• Examples of Standard Canes:
    • Flex-N-Go Folding Cane - With an ergonomic grip and folding capabilities, this is a great option for anyone who's on the move and needs an agile solution.
    • Nova Offset Cane with Strap - Offset canes offer great wrist support. This model comes in a few colors, can support up to 300 lbs and is inexpensive. 

Quad Cane: Quad canes offer more stability and durability than the standard single tip cane. Although they’re not as nimble, their large quad base allows them to stand upright, removing the need to bend over to pick them up.

  • Examples of Quad Canes:
    • Small Base Quad Cane - Inexpensive option for anyone who needs the additional support a quad cane offers. 
    • Large Base Quad Cane - Great solution for anyone who needs the support of a quad cane and more.  

Handle Type: when choosing your handle type, you’ll want to think about comfort. While round tips are the most standard, canes with offset or ergonomic handles may be more comfortable, particularly for people with arthritis.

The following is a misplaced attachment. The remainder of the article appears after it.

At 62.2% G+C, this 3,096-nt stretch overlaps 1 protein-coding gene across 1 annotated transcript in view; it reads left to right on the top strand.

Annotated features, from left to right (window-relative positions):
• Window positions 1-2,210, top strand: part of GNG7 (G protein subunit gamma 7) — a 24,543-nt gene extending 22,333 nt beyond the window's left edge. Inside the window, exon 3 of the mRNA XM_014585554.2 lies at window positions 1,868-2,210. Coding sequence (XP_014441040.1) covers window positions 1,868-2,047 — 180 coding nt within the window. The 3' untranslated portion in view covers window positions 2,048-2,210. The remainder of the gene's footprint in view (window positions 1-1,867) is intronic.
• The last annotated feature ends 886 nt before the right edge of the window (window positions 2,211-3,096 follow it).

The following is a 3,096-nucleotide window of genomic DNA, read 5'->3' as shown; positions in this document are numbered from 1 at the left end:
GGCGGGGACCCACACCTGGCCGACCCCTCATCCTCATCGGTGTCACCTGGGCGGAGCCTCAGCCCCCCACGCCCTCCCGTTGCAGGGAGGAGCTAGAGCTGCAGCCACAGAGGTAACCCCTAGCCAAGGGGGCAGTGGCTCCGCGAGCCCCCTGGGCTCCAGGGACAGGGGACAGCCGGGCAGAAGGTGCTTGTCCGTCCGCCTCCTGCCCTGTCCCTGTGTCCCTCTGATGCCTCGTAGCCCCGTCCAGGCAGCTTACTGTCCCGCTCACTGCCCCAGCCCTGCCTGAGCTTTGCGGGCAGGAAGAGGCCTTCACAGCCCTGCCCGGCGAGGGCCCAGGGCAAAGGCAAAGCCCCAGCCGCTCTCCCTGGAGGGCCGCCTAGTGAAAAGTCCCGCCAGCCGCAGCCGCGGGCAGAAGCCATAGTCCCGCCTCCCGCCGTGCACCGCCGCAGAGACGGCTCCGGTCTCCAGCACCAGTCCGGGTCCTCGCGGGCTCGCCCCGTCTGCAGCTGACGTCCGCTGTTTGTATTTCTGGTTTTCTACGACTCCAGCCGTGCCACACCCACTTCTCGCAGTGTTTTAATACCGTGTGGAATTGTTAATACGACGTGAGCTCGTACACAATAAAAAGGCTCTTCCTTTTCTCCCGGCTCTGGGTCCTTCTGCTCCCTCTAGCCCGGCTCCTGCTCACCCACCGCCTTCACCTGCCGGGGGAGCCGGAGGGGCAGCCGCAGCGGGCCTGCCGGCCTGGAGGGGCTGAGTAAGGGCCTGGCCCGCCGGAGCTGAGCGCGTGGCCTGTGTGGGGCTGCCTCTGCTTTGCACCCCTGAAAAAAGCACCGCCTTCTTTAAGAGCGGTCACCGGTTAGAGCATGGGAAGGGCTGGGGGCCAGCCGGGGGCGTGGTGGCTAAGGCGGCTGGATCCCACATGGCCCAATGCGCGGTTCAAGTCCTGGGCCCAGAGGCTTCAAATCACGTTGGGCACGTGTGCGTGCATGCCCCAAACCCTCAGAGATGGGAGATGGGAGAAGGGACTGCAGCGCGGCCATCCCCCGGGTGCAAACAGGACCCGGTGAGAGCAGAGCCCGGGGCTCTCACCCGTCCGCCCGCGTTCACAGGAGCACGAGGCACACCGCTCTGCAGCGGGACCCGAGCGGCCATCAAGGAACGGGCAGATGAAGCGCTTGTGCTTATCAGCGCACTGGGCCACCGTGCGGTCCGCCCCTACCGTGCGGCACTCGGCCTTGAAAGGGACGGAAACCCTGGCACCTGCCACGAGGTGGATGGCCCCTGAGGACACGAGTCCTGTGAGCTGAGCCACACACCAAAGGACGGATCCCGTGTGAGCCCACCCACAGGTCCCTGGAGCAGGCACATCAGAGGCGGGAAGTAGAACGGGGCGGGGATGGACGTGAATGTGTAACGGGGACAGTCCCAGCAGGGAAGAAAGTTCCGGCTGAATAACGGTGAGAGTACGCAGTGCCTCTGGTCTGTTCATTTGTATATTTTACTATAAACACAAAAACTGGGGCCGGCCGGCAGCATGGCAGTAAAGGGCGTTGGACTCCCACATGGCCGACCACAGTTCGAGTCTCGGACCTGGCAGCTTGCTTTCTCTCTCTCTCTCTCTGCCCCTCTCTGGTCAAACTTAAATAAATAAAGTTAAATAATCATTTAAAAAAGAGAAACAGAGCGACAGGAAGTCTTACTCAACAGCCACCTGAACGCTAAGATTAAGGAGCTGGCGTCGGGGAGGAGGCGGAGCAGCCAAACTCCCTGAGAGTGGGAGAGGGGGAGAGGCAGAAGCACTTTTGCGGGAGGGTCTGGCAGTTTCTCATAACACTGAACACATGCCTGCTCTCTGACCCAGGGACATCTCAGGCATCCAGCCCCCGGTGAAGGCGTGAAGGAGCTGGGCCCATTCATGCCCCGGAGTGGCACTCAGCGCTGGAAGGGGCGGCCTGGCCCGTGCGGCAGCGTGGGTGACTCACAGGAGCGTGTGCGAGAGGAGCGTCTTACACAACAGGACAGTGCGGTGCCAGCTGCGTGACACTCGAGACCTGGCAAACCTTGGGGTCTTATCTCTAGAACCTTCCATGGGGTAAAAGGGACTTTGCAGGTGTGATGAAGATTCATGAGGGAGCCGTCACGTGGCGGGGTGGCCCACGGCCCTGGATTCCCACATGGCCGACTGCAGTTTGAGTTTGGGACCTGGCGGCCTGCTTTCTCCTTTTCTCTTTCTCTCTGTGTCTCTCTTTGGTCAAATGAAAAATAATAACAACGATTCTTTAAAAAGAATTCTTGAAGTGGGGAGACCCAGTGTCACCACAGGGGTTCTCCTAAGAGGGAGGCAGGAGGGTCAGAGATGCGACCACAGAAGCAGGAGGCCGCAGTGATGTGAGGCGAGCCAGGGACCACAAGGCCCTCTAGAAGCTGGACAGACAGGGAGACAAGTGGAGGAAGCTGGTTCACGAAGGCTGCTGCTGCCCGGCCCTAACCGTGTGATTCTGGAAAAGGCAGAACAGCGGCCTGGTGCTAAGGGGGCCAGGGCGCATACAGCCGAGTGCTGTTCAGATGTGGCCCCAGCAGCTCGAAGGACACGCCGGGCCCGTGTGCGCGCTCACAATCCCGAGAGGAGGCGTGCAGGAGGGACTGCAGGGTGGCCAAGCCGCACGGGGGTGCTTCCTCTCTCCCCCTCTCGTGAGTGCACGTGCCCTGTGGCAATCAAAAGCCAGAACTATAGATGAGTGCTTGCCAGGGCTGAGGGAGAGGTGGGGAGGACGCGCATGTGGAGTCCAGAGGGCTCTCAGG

Crutches are useful for recovery from an injury as they offload weight from one leg. While they provide great stability, they require more upper body strength to use and are typically only used for temporary injuries rather than chronic conditions.

Underarm Crutch: Underarm, or axillary, crutches are most standard and rest by your sides under your armpits. They are easy to use but can be uncomfortable and cause you to slouch. These are typically recommended for those recovering from ankle or knee injuries.

  • Example of Underarm Crutches:
    • Adult Underarm Crutch - Classic and inexpensive, this underarm crutch is a great solution for most adults. It comes with a variety of adjustments so you can find your ideal fit.